Intermittent fasting improves insulin sensitivity in part due to a decrease in visceral fat. However, even in healthy subjects who maintain their body weight, intermittent fasting improves insulin sensitivity.
In 2018, a limited study of just three diabetic patients resulted in all three discontinuing their insulin and other medications thanks to intermittent fasting. While this research is promising, we need more studies on larger and more diverse populations.
Metabolic switching is a phenomenon that occurs when you go without food long enough that your body begins to use your stored fat as fuel instead of sugar. Intermittent fasting induces this ketogenic state and is an oft-cited benefit for those who fast for weight loss and fat burning.
If you’re pre-diabetic or diabetic, ketosis can benefit both your liver and pancreas. Your liver won’t need to store excess glucose as glycogen (glucose is depleted after 12 hours or more with no food) and your pancreas can take a break from the overproduction of insulin.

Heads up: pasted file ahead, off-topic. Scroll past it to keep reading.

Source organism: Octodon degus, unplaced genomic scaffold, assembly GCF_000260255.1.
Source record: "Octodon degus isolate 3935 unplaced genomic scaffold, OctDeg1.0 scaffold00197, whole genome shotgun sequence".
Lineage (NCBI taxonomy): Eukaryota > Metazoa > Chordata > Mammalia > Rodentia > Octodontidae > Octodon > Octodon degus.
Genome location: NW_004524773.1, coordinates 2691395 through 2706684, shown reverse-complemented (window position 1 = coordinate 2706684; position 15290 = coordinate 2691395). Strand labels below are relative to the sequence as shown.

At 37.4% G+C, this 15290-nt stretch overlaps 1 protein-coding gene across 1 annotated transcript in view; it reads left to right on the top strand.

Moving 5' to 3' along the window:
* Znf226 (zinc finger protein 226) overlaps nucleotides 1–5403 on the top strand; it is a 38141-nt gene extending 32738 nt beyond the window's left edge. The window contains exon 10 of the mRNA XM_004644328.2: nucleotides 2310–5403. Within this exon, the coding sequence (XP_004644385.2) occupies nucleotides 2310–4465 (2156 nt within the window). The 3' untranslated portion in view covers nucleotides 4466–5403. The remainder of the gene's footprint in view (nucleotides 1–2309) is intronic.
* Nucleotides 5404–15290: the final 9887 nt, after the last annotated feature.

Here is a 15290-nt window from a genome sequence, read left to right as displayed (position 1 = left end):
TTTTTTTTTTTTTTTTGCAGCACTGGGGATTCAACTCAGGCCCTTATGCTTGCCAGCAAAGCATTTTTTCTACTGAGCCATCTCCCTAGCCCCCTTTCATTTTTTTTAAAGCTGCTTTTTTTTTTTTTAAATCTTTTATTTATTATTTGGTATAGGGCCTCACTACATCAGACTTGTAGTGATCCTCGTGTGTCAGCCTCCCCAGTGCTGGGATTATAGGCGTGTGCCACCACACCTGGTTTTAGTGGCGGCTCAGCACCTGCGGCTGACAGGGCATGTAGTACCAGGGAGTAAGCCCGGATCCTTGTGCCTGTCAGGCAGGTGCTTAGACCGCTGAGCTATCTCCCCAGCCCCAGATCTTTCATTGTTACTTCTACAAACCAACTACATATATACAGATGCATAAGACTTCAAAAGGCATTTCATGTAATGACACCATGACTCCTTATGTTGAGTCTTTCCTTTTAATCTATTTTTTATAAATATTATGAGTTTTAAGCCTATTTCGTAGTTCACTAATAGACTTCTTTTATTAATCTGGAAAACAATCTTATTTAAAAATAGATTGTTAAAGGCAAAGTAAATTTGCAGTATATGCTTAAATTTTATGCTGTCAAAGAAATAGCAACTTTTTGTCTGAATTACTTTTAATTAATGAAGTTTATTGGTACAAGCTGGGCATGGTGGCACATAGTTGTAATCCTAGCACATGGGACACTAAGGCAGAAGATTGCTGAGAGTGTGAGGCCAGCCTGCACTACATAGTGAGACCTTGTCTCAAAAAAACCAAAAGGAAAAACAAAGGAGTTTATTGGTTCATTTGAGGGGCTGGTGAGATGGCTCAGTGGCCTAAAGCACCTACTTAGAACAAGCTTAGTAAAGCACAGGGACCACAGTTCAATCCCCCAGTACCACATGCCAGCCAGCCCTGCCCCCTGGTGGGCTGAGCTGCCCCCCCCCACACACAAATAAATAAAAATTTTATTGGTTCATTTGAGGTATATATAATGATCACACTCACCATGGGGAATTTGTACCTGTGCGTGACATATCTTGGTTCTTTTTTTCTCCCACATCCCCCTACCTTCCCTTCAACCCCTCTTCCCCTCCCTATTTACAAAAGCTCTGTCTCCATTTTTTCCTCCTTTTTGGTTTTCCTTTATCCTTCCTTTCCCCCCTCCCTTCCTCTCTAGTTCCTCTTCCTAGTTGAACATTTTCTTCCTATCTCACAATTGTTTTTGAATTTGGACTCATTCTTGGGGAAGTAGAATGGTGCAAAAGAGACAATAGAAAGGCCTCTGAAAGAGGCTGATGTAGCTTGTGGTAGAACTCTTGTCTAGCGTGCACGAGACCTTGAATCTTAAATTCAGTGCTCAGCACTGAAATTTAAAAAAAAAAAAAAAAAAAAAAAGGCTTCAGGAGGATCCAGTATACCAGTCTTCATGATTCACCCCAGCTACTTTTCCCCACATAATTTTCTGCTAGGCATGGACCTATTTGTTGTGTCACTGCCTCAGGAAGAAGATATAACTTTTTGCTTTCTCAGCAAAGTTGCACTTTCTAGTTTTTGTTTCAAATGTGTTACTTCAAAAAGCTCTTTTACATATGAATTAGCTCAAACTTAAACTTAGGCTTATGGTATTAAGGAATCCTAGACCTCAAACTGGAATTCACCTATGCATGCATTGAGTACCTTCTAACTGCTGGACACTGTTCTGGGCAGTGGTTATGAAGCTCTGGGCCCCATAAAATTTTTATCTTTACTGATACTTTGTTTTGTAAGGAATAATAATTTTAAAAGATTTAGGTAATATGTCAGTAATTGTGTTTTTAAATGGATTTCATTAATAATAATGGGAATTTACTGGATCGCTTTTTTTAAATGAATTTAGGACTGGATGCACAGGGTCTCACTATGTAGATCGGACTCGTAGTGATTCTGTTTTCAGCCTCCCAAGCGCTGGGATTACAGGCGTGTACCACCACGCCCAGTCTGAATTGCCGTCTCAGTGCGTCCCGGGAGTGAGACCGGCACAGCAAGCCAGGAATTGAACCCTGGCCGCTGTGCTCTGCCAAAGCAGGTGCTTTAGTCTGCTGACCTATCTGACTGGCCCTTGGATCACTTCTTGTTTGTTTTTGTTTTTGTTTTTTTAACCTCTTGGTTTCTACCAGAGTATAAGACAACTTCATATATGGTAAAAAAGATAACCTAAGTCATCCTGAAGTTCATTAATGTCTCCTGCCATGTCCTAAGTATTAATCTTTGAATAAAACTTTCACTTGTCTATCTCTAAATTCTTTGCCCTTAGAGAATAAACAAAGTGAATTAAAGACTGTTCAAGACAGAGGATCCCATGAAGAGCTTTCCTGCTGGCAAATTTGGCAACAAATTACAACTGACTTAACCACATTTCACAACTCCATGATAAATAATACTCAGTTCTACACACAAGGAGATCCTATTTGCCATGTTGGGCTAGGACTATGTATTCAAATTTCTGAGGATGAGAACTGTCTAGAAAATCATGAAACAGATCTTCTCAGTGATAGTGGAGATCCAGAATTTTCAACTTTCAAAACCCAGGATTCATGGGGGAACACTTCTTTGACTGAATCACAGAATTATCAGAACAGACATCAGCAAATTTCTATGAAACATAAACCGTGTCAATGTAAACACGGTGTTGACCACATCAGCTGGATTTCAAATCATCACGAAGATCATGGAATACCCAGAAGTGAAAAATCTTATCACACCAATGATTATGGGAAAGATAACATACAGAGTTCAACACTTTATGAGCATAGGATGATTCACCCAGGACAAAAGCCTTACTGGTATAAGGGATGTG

Risks of Fasting for Diabetes Control
If you’re new to intermittent fasting you may experience hunger pangs, fatigue, or headaches as your body adjusts to a new fuel schedule; especially if you’ve been following an eating pattern high in simple carbohydrates. And if you’re diabetic, there are unique risks to intermittent fasting.
Hypoglycemia & Hyperglycemia
Hypoglycemia can occur if your blood sugar falls dangerously low. You may feel shaky, light-headed, or faint. And it’s rare, but you could slip into a coma. As a diabetic, your risk for Hypoglycemia increases if you fast.
Also, your diabetes medications already put you at risk for hypoglycemia, which makes combining your medication with fasting potentially dangerous.